This post was originally published on Afro

By Dr. Charles K. Dodson Jr.

As the new year kicks into high gear, 18-year-old Colby Gibson reminds us of just how vital this exchange is to the civilization of society and the evolution of humankind. The Old Dominion University freshman communications major has been working with senior citizens at her Washington, D.C. church, New Hope Freewill Baptist, since the dawn of the pandemic by teaching them how to successfully navigate and use the Zoom application to attend church services. 

Gibson’s efforts were later propelled by a project geared towards procuring the Girl Scout Gold Award, a highly coveted award which can provide recipients with scholarships, preferred admission status at key universities and increased military ranks, during her tenure as a scout with the Girl Scouts of Central Maryland.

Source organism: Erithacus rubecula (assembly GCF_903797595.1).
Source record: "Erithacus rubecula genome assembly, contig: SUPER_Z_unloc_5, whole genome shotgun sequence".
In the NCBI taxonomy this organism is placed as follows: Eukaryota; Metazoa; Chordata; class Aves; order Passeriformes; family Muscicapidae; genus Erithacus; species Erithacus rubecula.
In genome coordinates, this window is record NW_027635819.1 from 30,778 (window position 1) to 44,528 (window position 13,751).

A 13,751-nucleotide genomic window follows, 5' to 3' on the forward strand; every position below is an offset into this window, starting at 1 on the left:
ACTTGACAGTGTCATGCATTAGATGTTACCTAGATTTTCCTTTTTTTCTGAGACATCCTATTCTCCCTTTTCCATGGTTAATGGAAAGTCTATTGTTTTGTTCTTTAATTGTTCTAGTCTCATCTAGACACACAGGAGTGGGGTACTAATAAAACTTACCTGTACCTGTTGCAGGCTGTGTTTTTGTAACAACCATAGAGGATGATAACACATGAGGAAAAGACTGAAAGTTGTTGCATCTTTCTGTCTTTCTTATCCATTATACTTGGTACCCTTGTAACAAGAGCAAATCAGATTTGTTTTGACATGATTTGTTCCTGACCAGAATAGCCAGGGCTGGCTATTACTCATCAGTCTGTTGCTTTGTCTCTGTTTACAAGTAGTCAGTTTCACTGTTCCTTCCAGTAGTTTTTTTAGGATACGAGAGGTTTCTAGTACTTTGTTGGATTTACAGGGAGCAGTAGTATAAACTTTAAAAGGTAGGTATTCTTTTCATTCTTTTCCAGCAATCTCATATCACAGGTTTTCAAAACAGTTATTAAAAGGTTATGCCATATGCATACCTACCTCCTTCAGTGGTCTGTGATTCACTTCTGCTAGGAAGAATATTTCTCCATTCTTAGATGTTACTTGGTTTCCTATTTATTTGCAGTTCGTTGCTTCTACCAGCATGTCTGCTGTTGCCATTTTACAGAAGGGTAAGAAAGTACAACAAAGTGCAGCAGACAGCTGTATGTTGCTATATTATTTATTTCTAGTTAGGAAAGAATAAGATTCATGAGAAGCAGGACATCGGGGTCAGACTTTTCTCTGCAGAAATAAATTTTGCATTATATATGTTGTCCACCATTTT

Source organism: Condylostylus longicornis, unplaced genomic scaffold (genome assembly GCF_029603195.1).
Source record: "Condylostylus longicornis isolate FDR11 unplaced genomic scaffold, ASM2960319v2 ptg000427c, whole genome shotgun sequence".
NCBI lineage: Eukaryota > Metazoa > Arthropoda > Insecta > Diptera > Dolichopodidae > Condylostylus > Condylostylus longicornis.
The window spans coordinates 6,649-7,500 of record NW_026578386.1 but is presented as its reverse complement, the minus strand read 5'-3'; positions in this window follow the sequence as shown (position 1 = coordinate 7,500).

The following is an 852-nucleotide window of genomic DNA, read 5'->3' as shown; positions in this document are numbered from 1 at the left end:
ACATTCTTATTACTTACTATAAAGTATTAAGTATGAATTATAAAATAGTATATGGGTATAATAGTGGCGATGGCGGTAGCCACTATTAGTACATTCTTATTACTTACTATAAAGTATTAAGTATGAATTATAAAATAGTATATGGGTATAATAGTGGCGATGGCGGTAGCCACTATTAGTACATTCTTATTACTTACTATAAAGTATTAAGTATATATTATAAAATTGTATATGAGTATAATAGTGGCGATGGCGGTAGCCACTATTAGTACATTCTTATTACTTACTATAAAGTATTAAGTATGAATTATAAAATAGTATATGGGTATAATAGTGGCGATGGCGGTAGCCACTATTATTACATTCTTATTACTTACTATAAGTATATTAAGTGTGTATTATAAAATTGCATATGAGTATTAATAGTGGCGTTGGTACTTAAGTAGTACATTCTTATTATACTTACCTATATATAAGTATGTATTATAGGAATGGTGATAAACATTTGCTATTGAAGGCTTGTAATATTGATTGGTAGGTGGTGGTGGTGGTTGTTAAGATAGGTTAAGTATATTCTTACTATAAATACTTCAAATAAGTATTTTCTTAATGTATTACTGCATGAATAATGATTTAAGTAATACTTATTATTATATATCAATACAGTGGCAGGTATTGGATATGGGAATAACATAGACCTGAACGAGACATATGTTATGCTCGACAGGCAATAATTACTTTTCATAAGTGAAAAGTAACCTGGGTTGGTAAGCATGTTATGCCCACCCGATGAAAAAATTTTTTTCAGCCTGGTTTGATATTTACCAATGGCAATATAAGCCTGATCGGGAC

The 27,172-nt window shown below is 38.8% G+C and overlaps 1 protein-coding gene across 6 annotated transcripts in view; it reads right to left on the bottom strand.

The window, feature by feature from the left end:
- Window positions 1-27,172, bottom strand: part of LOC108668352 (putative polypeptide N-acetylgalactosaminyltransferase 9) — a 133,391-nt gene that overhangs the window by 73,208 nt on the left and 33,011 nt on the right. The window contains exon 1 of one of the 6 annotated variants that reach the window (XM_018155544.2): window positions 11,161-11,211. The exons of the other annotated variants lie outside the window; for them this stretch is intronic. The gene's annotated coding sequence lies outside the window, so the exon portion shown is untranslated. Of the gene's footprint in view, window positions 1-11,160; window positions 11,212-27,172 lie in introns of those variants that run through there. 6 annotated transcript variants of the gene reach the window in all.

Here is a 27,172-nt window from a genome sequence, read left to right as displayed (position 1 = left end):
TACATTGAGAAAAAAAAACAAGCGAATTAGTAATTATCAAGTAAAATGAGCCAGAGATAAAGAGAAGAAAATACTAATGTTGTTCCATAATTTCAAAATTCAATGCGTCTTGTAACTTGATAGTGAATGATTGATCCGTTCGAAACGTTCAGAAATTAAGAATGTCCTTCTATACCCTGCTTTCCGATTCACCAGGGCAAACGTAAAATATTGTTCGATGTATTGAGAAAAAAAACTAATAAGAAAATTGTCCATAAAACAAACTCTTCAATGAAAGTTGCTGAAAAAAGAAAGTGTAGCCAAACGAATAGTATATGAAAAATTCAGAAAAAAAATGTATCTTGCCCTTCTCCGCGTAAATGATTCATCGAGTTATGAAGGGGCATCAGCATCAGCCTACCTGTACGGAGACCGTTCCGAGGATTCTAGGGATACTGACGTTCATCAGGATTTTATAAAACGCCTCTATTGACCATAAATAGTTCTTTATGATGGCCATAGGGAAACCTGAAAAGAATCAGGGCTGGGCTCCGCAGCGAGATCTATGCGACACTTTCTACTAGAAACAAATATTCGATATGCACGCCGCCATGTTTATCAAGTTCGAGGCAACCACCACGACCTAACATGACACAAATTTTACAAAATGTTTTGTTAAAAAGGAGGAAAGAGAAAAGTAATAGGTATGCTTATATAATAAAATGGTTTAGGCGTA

Gibson’s grassroots approach to increasing digital literacy among older adults, shined light on some areas of concern regarding protections against identity theft, money scams, and hacking. 

Gibson, 18, diligently sought to  decrease senior citizens’ susceptibility to online scams by increasing the subgroup’s  awareness and ability to adequately utilize the internet, as well as employ safeguards against potentially fraudulent activity. 

In 2021, the United States Senate Special Committee on Aging published a report entitled: “Top 5 Scams Targeting Our Nation’s Seniors Since 2015.” 

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